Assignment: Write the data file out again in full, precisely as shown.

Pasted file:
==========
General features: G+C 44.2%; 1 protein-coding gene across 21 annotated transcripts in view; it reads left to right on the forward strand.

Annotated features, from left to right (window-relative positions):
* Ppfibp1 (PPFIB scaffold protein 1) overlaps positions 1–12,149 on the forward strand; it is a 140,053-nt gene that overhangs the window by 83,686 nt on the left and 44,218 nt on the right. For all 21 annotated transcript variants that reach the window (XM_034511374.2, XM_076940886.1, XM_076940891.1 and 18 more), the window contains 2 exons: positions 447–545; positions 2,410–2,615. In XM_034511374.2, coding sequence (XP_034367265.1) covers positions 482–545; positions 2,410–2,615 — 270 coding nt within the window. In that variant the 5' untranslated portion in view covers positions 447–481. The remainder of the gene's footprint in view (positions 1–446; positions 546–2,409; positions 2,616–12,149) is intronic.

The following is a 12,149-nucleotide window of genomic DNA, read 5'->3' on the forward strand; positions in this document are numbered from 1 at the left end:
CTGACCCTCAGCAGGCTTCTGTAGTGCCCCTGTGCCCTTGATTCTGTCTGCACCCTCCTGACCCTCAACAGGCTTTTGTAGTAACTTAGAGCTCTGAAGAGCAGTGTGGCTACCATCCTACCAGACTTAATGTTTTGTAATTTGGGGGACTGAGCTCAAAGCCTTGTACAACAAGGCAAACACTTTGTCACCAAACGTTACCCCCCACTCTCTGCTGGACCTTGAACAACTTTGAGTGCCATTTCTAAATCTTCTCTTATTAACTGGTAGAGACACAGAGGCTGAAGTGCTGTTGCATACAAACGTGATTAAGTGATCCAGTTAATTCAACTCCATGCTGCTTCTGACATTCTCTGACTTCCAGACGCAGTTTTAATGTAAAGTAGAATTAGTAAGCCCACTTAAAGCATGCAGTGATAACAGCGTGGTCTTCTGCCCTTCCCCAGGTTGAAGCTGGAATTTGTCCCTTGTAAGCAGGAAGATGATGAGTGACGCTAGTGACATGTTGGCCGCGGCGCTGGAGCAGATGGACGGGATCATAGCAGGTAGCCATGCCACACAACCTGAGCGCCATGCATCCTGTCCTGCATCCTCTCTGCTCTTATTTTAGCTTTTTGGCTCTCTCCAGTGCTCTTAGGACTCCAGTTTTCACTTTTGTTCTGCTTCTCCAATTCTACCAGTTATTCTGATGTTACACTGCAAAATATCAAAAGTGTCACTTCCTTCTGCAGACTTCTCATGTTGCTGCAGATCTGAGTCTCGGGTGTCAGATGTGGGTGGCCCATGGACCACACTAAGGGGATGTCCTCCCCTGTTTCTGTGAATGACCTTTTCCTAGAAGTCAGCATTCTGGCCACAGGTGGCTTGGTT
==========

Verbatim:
General features: G+C 44.2%; 1 protein-coding gene across 21 annotated transcripts in view; it reads left to right on the forward strand.

Annotated features, from left to right (window-relative positions):
* Ppfibp1 (PPFIB scaffold protein 1) overlaps positions 1–12,149 on the forward strand; it is a 140,053-nt gene that overhangs the window by 83,686 nt on the left and 44,218 nt on the right. For all 21 annotated transcript variants that reach the window (XM_034511374.2, XM_076940886.1, XM_076940891.1 and 18 more), the window contains 2 exons: positions 447–545; positions 2,410–2,615. In XM_034511374.2, coding sequence (XP_034367265.1) covers positions 482–545; positions 2,410–2,615 — 270 coding nt within the window. In that variant the 5' untranslated portion in view covers positions 447–481. The remainder of the gene's footprint in view (positions 1–446; positions 546–2,409; positions 2,616–12,149) is intronic.

The following is a 12,149-nucleotide window of genomic DNA, read 5'->3' on the forward strand; positions in this document are numbered from 1 at the left end:
CTGACCCTCAGCAGGCTTCTGTAGTGCCCCTGTGCCCTTGATTCTGTCTGCACCCTCCTGACCCTCAACAGGCTTTTGTAGTAACTTAGAGCTCTGAAGAGCAGTGTGGCTACCATCCTACCAGACTTAATGTTTTGTAATTTGGGGGACTGAGCTCAAAGCCTTGTACAACAAGGCAAACACTTTGTCACCAAACGTTACCCCCCACTCTCTGCTGGACCTTGAACAACTTTGAGTGCCATTTCTAAATCTTCTCTTATTAACTGGTAGAGACACAGAGGCTGAAGTGCTGTTGCATACAAACGTGATTAAGTGATCCAGTTAATTCAACTCCATGCTGCTTCTGACATTCTCTGACTTCCAGACGCAGTTTTAATGTAAAGTAGAATTAGTAAGCCCACTTAAAGCATGCAGTGATAACAGCGTGGTCTTCTGCCCTTCCCCAGGTTGAAGCTGGAATTTGTCCCTTGTAAGCAGGAAGATGATGAGTGACGCTAGTGACATGTTGGCCGCGGCGCTGGAGCAGATGGACGGGATCATAGCAGGTAGCCATGCCACACAACCTGAGCGCCATGCATCCTGTCCTGCATCCTCTCTGCTCTTATTTTAGCTTTTTGGCTCTCTCCAGTGCTCTTAGGACTCCAGTTTTCACTTTTGTTCTGCTTCTCCAATTCTACCAGTTATTCTGATGTTACACTGCAAAATATCAAAAGTGTCACTTCCTTCTGCAGACTTCTCATGTTGCTGCAGATCTGAGTCTCGGGTGTCAGATGTGGGTGGCCCATGGACCACACTAAGGGGATGTCCTCCCCTGTTTCTGTGAATGACCTTTTCCTAGAAGTCAGCATTCTGGCCACAGGTGGCTTGGTT